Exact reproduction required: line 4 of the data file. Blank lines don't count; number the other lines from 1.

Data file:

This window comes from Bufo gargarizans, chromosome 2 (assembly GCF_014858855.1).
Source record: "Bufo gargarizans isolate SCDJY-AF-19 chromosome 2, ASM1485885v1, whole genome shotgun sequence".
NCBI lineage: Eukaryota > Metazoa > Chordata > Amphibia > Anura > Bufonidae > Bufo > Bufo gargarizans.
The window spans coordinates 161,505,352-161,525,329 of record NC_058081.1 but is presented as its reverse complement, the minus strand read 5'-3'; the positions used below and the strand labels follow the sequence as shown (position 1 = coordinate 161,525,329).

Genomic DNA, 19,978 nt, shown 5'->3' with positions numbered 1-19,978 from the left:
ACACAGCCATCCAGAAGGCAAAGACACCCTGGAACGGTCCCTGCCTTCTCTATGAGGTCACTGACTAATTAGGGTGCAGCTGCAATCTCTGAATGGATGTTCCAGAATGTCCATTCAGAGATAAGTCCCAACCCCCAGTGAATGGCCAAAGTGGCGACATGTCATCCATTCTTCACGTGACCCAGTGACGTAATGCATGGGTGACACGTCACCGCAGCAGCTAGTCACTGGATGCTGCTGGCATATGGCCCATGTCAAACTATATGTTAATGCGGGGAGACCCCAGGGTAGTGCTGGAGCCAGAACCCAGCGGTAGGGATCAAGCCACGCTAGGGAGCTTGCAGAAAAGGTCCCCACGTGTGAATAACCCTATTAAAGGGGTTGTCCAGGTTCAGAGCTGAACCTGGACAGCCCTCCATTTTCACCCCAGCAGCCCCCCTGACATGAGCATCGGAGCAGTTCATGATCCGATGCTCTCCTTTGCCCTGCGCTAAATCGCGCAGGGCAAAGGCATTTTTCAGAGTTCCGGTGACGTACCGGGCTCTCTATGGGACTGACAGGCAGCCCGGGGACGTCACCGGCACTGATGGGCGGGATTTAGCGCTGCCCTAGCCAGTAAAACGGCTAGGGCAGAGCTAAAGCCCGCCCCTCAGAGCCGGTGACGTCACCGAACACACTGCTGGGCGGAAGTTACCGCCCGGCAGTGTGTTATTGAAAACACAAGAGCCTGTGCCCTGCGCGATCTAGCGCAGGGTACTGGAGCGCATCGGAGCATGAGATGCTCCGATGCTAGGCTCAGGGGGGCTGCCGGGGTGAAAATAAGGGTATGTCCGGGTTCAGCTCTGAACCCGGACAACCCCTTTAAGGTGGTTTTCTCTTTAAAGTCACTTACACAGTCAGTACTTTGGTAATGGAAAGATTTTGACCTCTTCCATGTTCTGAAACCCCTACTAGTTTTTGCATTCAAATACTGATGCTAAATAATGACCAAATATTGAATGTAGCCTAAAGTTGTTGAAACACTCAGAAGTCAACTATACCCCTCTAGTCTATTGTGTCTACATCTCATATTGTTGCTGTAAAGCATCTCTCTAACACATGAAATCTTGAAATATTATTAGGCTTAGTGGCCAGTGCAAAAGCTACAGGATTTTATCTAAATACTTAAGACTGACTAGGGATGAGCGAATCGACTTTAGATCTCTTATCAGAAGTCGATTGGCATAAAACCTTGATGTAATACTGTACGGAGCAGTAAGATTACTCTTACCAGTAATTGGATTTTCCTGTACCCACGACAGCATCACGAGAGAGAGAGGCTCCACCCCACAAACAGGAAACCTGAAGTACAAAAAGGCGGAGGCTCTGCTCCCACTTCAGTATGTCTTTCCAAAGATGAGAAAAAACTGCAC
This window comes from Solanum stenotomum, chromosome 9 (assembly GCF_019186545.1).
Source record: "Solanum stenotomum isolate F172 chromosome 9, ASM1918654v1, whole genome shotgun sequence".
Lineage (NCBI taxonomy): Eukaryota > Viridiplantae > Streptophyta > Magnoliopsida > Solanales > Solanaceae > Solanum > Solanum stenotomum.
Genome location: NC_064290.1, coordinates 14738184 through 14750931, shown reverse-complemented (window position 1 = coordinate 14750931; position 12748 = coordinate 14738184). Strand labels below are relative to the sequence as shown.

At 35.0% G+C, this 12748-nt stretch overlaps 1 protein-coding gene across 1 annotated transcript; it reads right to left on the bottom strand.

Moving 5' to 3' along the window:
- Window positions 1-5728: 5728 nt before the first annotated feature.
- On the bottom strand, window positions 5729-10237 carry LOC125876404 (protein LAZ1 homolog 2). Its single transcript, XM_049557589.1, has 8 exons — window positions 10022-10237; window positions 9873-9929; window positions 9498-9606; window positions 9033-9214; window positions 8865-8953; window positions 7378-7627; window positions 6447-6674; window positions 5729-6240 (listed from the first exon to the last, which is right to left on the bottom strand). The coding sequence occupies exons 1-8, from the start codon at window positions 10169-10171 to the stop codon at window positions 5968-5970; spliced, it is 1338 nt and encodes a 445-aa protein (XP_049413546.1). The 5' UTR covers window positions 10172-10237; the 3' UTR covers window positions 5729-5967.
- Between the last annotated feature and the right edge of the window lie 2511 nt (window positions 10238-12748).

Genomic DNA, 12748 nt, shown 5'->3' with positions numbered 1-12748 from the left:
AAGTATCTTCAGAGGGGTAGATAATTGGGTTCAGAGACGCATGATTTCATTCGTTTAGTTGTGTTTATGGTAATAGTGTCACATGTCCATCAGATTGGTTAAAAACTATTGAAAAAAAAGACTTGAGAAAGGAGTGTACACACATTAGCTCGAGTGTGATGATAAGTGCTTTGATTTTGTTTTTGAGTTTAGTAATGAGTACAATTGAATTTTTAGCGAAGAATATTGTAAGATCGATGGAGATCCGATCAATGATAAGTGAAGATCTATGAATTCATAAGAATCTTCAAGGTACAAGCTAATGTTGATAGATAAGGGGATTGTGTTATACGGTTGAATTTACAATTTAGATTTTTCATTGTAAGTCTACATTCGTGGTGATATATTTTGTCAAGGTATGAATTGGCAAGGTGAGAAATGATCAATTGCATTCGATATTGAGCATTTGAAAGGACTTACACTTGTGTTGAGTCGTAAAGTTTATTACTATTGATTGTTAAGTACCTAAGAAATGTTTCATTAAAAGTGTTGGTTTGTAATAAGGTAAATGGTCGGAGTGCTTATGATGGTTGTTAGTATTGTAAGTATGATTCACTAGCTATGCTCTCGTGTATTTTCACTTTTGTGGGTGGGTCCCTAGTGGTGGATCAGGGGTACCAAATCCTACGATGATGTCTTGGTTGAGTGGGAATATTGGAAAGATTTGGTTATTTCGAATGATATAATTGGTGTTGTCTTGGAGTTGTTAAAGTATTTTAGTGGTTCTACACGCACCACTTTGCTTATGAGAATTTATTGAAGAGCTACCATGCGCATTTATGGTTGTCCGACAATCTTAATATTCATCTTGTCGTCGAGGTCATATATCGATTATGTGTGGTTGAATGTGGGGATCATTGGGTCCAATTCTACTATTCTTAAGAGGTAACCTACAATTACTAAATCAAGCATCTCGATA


The window spans coordinates 161,505,352-161,525,329 of record NC_058081.1 but is presented as its reverse complement, the minus strand read 5'-3'; the positions used below and the strand labels follow the sequence as shown (position 1 = coordinate 161,525,329).